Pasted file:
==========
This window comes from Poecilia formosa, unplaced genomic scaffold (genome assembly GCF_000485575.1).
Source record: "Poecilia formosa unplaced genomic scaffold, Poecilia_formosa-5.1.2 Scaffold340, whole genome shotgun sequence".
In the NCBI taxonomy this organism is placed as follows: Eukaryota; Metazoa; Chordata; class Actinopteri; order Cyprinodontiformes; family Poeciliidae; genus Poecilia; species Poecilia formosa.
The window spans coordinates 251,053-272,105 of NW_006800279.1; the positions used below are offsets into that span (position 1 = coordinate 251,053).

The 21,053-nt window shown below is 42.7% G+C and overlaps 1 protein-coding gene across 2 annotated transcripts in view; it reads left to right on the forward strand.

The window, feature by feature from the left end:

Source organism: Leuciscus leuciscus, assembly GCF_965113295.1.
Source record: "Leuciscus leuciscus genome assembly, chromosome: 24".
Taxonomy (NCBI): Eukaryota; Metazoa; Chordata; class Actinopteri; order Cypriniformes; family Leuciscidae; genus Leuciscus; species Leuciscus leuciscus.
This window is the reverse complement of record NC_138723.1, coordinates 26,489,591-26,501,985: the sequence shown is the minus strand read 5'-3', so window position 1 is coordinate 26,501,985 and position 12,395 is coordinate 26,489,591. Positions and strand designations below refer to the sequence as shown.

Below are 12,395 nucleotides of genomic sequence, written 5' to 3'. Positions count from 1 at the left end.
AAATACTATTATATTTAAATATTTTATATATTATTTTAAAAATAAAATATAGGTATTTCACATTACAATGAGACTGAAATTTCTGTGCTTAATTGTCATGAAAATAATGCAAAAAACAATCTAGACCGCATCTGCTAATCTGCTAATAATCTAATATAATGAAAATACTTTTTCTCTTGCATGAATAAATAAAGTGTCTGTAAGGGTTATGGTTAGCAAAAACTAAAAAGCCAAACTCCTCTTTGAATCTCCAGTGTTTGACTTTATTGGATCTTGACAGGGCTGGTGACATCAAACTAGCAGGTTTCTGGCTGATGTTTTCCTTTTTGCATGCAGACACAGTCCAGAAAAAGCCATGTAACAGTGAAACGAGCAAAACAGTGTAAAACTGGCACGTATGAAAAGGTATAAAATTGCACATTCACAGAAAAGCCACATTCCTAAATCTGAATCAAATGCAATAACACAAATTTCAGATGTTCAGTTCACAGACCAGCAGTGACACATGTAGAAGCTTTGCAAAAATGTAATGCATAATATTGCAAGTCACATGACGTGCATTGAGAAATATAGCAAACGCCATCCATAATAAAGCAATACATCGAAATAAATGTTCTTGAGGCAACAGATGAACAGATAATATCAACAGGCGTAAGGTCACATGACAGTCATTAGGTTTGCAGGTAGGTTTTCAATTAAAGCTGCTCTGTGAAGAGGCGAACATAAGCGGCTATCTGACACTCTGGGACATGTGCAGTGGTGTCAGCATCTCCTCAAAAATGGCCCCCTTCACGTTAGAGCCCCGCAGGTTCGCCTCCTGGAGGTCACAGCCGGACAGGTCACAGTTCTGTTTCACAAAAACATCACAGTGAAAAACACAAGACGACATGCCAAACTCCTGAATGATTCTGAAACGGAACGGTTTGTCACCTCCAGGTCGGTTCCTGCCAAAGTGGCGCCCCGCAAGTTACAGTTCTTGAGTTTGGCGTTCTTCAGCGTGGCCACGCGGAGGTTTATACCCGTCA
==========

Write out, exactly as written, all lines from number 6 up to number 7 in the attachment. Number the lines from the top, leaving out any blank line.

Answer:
The window, feature by feature from the left end:

Source organism: Leuciscus leuciscus, assembly GCF_965113295.1.